1951 – 1956
Academy of Performing Arts in Bratislava (composition – Ján Cikker)
1957 – 1961
programme adviser of the Slovak Philharmonic Orchestra
1961 – 1968
programme adviser and member of the selective body of the Czechoslovak Radio
he focuses on composition
1985 – 1996
teaches composition at the Academy of Performing Arts in Bratislava
1990 – 1991
chairman of Slovak Music Union and president of the International Music Festival Melos-Ethos
Beside studying at a secondary grammar school he took private lessons of harmony and counterpoint under the tutorship of Ján Zimmer and piano under Rudolf Macudzinski.
"As a composer, Zeljenka followed on from the classics of European modernism. One can feel their influence particularly in his student pieces but also in his later compositions. Although he shook off their influence in his later works, it is beyond dispute that by studying them he acquired a solid schooling in what he afterwards independently developed.
In its initial phases Zeljenka’s creative evolution was contradictory. His style, as it matured, was marked by persistent searching, revaluation, rejection. His creativity took off into various registers in parallel, from neoclassicism, through post-Webern stylisation, to an expressionist gesture which, attempting to convey the broadest possible spectrum of expression, outgrows traditional boundaries and indicates new paths for sound and form.
What the 1960s signify in his music is an evolution of post-Webern conceptions and New Music tendencies. He uses a number of types of sonoristics – varied vocal expression (Auschwitz; Magic Spells; Games; Metamorphoses XV), game-playing with phonemes, qualities of words (Games; Magic Spells), working with echo (Auschwitz) and space (Games). In this period Zeljenka is maturing to the use of untraditional types of notation (Structures; String Quartet No. 1), rational organisation of notes and polymetric articulation of the music material (Quartet for 4 Piano Voices; Polymetric Music). In this period he was intensively engaged in film music, which is associated with the first electronic and electro-acoustic attempts in Slovak music.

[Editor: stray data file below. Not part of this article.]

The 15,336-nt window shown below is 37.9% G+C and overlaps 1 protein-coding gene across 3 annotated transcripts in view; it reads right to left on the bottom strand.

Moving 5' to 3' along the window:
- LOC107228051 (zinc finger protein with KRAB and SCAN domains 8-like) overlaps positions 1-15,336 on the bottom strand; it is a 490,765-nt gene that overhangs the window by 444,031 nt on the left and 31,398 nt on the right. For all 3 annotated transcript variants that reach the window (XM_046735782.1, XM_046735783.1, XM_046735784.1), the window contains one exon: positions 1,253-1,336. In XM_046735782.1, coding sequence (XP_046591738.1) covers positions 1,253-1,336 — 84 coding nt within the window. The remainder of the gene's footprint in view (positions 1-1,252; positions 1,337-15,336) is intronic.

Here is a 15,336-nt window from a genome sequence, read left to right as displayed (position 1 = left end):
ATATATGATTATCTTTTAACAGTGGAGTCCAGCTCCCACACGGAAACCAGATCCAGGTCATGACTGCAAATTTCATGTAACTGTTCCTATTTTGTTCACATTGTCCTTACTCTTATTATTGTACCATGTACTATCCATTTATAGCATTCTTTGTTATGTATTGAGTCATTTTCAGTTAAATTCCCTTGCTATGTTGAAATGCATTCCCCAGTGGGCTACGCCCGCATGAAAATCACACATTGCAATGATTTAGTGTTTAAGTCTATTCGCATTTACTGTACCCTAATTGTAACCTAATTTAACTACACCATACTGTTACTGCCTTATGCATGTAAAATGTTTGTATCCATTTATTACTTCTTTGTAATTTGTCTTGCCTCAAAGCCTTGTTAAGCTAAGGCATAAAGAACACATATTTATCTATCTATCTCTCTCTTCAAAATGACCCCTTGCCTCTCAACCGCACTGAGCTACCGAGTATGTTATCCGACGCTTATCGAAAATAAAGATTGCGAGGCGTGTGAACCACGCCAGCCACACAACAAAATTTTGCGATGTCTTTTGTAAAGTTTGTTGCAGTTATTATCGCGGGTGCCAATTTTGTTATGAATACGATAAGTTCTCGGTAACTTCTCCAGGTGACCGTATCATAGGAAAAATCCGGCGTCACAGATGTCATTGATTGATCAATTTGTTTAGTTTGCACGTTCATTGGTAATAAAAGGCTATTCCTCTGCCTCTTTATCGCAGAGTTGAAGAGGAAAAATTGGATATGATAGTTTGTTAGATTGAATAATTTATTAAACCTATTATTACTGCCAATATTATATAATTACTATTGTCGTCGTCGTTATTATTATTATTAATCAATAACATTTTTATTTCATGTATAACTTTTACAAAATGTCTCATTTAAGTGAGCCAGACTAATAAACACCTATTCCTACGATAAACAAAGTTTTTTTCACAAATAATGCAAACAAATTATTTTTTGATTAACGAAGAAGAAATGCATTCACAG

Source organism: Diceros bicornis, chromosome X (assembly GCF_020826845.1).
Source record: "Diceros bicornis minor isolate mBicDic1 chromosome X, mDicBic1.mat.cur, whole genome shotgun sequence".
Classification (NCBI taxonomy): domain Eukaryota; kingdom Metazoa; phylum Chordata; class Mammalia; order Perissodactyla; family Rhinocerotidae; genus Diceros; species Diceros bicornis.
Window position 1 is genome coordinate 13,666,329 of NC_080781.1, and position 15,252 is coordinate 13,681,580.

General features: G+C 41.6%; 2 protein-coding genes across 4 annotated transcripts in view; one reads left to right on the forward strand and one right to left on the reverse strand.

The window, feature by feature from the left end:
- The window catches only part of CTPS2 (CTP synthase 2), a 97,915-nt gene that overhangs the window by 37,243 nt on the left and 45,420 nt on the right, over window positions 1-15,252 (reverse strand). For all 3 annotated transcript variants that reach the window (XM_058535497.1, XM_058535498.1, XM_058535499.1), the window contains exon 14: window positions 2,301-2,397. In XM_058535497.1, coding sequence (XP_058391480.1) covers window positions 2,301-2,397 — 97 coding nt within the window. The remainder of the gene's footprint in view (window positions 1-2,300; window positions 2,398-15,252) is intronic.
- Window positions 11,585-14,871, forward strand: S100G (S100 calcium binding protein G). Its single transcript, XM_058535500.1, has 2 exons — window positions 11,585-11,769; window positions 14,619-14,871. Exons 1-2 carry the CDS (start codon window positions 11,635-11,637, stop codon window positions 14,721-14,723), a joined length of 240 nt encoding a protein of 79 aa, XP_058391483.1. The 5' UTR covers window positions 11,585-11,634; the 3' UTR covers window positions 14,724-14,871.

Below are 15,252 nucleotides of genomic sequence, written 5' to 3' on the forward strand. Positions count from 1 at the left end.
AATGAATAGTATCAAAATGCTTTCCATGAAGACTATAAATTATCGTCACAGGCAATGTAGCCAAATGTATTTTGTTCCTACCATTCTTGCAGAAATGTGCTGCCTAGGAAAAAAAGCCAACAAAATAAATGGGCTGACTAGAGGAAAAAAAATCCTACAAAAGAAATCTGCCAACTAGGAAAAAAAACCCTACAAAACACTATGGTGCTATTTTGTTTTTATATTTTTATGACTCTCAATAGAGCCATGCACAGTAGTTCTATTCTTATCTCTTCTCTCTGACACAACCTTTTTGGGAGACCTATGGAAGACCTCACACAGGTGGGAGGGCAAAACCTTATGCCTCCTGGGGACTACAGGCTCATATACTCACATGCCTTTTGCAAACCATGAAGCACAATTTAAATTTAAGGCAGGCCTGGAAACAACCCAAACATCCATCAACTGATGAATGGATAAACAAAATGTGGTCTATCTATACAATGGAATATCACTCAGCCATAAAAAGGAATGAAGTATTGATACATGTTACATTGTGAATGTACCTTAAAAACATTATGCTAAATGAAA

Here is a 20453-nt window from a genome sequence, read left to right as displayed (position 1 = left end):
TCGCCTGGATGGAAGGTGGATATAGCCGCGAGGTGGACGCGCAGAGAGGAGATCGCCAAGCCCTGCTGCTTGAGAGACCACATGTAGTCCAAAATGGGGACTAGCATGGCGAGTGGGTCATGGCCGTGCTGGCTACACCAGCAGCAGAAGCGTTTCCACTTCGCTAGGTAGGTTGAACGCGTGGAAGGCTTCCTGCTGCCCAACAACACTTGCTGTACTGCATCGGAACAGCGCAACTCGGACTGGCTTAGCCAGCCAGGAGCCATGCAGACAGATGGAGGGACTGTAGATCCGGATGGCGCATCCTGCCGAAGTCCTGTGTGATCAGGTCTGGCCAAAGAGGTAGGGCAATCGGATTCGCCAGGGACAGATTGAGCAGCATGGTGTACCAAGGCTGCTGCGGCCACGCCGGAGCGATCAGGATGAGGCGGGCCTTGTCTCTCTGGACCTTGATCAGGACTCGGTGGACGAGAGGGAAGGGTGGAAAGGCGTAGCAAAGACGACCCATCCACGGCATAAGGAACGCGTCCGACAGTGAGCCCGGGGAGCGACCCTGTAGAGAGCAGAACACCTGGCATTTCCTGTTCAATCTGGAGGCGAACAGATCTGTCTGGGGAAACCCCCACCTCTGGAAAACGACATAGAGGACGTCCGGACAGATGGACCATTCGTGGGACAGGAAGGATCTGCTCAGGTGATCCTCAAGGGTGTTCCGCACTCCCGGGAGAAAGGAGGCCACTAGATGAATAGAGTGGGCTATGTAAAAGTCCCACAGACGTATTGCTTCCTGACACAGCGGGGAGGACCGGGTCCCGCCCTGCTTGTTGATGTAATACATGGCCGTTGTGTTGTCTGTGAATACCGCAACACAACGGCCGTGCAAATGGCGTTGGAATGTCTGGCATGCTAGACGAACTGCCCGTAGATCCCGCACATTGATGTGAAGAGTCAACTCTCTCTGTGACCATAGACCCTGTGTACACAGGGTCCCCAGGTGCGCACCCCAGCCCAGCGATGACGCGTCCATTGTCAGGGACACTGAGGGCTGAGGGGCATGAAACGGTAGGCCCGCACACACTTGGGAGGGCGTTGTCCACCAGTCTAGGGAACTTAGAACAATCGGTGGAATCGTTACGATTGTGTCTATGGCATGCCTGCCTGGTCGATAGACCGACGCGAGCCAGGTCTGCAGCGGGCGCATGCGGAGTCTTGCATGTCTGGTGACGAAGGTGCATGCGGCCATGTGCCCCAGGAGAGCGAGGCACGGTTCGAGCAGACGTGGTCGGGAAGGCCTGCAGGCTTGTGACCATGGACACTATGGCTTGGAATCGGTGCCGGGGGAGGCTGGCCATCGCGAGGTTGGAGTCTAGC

On account of the social stagnation of the early 1970s, Zeljenka concentrated more on work for folk ensembles, feeling an affinity with the domestic and European modernism of folk and neo-romantic orientations (the cantata To Sing?Symphony No. 3); he also focused on his own creative premises. Roughly in the period when he was composing Symphony No. 3, he turned his attention to investigating the structural possibilities and capacities of melos and harmony (work with tonal cells containing second procedures). His reductionism of means cleansed and deepened the expression, lending it a meditative tendency (Elegy; Piano Trio). At the same time, Zeljenka may be observed making a synthesising effort and profiting from new experience (Galgenlieder; Mutations; Games and Riddles; Music for Madrigalists and Wind Quintet, etc.). In later evolution, while maintaining continuity he developed his composition further, towards a deeper synthesis of Slovak sources (affinity with folk intonation) and basic classical principles in the areas of structure and harmony. In his final period the rhythmic component became his central concern. An entire series of compositions emerged which have been well appreciated at home and abroad."
(DOHNALOVÁ, Lýdia: Ilja Zeljenka. In: A Hundred Slovak Composers. Eds. Marián Jurík, Peter Zagar. Bratislava : National Music Centre Slovakia, 1998, pp. 289–290.)